How the Securities and Exchange Commission (SEC) determines which investment advisers to inspect and what areas those examinations typically cover were among subjects addressed in a new risk alert released by agency staff.

The alert, published Wednesday, seeks to help advisers prepare for a potential examination and ensure their compliance efforts meet the expectations of the SEC’s Division of Examinations. It included an attachment detailing the types of initial information SEC staff might request to receive electronically at the outset of an exam.

The SEC’s risk assessment process is dynamic and continuously refined, the alert said, but staff consider certain firm-specific risk factors when selecting advisers for examination, including:

  • Prior examination observations, including regarding the quality of the compliance program;
  • Supervisory concerns (i.e., disciplinary history);
  • Tips received regarding the firm;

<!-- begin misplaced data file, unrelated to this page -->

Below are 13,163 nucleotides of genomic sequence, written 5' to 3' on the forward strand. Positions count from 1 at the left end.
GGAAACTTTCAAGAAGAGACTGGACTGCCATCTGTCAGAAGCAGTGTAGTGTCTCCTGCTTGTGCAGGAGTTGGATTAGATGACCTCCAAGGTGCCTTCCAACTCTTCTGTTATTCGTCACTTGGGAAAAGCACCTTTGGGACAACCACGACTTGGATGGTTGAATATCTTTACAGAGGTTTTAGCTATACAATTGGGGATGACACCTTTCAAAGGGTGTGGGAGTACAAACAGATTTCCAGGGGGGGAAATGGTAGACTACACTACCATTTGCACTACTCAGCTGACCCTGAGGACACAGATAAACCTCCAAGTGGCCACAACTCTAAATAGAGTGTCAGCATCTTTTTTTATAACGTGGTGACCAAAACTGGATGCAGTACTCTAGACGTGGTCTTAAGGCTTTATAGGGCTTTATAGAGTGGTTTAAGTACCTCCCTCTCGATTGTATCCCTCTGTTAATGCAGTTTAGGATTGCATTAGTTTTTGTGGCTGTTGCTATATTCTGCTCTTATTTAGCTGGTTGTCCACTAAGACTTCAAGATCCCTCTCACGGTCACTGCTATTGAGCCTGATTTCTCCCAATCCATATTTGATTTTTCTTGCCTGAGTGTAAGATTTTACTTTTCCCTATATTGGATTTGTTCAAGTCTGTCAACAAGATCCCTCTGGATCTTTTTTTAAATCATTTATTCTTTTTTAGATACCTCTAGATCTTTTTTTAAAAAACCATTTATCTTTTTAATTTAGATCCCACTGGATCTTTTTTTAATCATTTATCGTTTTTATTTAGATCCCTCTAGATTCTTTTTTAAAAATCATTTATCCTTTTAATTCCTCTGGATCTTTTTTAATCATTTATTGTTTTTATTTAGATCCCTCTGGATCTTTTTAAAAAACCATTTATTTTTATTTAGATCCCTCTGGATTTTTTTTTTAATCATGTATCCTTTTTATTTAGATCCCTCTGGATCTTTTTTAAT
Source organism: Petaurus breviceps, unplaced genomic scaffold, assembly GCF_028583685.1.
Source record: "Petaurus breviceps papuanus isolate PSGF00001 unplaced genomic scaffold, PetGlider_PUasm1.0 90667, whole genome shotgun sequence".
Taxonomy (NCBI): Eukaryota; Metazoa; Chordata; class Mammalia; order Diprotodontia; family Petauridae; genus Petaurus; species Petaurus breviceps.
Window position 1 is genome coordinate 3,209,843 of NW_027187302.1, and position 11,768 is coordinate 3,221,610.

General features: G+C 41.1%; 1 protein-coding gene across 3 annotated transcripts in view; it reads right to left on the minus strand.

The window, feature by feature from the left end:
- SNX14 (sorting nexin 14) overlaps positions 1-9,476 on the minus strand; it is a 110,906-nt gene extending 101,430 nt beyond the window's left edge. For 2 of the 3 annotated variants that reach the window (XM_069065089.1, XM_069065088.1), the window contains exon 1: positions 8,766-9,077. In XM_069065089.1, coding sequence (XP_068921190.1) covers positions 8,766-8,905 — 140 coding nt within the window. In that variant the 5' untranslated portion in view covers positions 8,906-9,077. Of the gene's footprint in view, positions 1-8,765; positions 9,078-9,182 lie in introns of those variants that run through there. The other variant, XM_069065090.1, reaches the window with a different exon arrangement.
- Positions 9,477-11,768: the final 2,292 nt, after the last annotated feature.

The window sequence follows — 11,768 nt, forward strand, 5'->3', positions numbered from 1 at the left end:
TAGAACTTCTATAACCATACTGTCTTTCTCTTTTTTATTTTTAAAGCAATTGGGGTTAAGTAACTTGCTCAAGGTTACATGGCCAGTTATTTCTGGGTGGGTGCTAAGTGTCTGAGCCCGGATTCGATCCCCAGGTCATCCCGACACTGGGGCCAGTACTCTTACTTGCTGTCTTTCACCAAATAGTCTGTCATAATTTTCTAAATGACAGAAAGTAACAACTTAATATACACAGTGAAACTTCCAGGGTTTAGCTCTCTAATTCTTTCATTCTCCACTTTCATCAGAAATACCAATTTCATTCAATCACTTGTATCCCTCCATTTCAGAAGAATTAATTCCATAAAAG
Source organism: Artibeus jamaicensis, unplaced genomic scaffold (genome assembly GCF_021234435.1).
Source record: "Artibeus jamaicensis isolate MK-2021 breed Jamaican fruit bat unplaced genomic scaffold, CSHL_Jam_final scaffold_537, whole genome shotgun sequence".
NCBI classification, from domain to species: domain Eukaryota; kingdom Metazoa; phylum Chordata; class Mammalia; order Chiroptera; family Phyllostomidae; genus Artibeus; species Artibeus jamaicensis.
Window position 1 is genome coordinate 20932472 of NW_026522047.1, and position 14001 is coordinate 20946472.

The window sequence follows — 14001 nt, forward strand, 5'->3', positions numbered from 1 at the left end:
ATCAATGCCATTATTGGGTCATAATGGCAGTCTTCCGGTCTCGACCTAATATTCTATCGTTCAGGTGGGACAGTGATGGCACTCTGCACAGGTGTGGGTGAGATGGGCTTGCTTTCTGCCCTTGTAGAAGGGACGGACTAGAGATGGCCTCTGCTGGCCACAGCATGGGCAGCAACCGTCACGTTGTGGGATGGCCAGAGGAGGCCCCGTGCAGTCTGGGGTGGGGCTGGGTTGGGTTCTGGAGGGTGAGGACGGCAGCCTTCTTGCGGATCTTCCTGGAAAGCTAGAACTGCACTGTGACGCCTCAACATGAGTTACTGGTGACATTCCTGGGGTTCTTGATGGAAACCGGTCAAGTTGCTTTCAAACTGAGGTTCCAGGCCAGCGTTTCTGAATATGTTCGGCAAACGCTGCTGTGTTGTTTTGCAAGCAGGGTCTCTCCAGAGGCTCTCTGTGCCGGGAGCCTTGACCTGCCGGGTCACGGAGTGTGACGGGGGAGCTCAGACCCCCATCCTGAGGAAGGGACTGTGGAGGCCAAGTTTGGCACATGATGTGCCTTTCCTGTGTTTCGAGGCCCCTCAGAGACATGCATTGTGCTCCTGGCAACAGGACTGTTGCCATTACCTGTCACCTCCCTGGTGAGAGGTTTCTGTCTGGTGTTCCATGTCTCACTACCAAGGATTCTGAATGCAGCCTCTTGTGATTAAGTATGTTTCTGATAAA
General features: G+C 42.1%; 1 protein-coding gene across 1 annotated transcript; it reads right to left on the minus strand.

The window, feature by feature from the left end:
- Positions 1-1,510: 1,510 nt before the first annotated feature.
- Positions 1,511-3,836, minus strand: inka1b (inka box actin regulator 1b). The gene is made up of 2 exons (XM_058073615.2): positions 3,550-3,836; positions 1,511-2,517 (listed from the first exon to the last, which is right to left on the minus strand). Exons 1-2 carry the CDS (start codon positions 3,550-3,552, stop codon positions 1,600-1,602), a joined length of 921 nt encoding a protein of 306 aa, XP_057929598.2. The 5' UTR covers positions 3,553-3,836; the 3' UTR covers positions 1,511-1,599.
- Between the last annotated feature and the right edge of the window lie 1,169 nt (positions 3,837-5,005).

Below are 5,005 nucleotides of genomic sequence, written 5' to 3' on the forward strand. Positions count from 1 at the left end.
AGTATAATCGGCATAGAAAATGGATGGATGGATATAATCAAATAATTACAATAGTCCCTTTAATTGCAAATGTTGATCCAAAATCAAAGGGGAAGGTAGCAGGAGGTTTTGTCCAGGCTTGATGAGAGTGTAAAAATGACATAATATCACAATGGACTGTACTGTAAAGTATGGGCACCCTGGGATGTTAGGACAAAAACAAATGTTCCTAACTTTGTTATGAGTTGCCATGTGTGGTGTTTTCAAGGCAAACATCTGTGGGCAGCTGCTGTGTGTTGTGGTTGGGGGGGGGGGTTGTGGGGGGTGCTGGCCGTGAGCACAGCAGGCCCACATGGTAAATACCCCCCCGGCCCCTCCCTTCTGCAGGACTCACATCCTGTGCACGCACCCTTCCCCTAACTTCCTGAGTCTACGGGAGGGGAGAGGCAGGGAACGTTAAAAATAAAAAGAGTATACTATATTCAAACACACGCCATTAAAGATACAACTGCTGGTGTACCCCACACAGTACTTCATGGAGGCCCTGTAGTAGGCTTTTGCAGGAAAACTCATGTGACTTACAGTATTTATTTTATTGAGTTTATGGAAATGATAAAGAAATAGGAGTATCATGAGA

• The business activities of the firm and whether they might lead to conflicts of interest; and
  • Material changes in firm leadership or other personnel.

“Once an adviser is selected for examination, additional risk assessment occurs to determine the scope of the examination,” the alert said. The firm’s business model, associated risks, or the reason the examination is being conducted each affect the scope of the inspection.

Though each examination is unique, typical focus areas include operation reviews, disclosures, conflicts of interest, and compliance practices. These are focused on topics including custody and safekeeping of client assets, valuation, portfolio management, fees and expenses, and brokerage and best execution, the alert said.

Document requests from the SEC seek for the firm to provide general business information, written compliance policies and procedures, and information to enable staff to test for compliance in certain areas.